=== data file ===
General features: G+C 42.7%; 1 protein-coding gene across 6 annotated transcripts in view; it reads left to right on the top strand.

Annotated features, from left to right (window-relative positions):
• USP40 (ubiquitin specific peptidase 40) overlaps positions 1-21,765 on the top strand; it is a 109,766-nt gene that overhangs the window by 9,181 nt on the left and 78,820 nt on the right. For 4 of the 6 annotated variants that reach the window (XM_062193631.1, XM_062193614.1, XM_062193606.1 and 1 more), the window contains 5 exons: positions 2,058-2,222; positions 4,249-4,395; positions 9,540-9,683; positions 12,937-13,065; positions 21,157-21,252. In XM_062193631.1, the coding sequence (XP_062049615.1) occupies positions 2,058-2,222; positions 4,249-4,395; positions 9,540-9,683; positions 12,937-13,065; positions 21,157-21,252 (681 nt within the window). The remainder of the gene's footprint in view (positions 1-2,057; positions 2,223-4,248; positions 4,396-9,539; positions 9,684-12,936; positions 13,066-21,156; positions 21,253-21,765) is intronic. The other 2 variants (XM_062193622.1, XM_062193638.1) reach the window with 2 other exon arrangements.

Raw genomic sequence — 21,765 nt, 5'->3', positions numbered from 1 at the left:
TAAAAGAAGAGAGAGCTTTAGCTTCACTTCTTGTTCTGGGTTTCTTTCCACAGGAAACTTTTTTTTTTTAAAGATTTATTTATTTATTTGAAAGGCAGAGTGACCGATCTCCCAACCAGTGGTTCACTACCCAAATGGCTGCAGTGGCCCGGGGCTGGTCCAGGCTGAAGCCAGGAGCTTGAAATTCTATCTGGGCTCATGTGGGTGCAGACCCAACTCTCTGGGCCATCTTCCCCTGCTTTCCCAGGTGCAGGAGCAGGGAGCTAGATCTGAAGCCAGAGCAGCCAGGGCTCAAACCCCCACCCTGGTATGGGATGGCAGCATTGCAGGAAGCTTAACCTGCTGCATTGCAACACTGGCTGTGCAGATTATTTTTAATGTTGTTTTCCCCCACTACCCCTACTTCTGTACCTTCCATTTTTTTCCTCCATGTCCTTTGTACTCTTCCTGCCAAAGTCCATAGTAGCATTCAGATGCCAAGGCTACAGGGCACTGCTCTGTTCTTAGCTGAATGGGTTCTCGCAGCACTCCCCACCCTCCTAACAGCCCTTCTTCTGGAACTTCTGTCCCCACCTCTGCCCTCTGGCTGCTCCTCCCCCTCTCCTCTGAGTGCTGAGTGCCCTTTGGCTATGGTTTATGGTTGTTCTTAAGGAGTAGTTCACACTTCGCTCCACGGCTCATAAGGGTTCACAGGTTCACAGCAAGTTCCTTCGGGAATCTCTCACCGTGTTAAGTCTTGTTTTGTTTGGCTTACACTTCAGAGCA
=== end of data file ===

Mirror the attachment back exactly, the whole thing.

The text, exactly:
General features: G+C 42.7%; 1 protein-coding gene across 6 annotated transcripts in view; it reads left to right on the top strand.

Annotated features, from left to right (window-relative positions):
• USP40 (ubiquitin specific peptidase 40) overlaps positions 1-21,765 on the top strand; it is a 109,766-nt gene that overhangs the window by 9,181 nt on the left and 78,820 nt on the right. For 4 of the 6 annotated variants that reach the window (XM_062193631.1, XM_062193614.1, XM_062193606.1 and 1 more), the window contains 5 exons: positions 2,058-2,222; positions 4,249-4,395; positions 9,540-9,683; positions 12,937-13,065; positions 21,157-21,252. In XM_062193631.1, the coding sequence (XP_062049615.1) occupies positions 2,058-2,222; positions 4,249-4,395; positions 9,540-9,683; positions 12,937-13,065; positions 21,157-21,252 (681 nt within the window). The remainder of the gene's footprint in view (positions 1-2,057; positions 2,223-4,248; positions 4,396-9,539; positions 9,684-12,936; positions 13,066-21,156; positions 21,253-21,765) is intronic. The other 2 variants (XM_062193622.1, XM_062193638.1) reach the window with 2 other exon arrangements.

Raw genomic sequence — 21,765 nt, 5'->3', positions numbered from 1 at the left:
TAAAAGAAGAGAGAGCTTTAGCTTCACTTCTTGTTCTGGGTTTCTTTCCACAGGAAACTTTTTTTTTTTAAAGATTTATTTATTTATTTGAAAGGCAGAGTGACCGATCTCCCAACCAGTGGTTCACTACCCAAATGGCTGCAGTGGCCCGGGGCTGGTCCAGGCTGAAGCCAGGAGCTTGAAATTCTATCTGGGCTCATGTGGGTGCAGACCCAACTCTCTGGGCCATCTTCCCCTGCTTTCCCAGGTGCAGGAGCAGGGAGCTAGATCTGAAGCCAGAGCAGCCAGGGCTCAAACCCCCACCCTGGTATGGGATGGCAGCATTGCAGGAAGCTTAACCTGCTGCATTGCAACACTGGCTGTGCAGATTATTTTTAATGTTGTTTTCCCCCACTACCCCTACTTCTGTACCTTCCATTTTTTTCCTCCATGTCCTTTGTACTCTTCCTGCCAAAGTCCATAGTAGCATTCAGATGCCAAGGCTACAGGGCACTGCTCTGTTCTTAGCTGAATGGGTTCTCGCAGCACTCCCCACCCTCCTAACAGCCCTTCTTCTGGAACTTCTGTCCCCACCTCTGCCCTCTGGCTGCTCCTCCCCCTCTCCTCTGAGTGCTGAGTGCCCTTTGGCTATGGTTTATGGTTGTTCTTAAGGAGTAGTTCACACTTCGCTCCACGGCTCATAAGGGTTCACAGGTTCACAGCAAGTTCCTTCGGGAATCTCTCACCGTGTTAAGTCTTGTTTTGTTTGGCTTACACTTCAGAGCA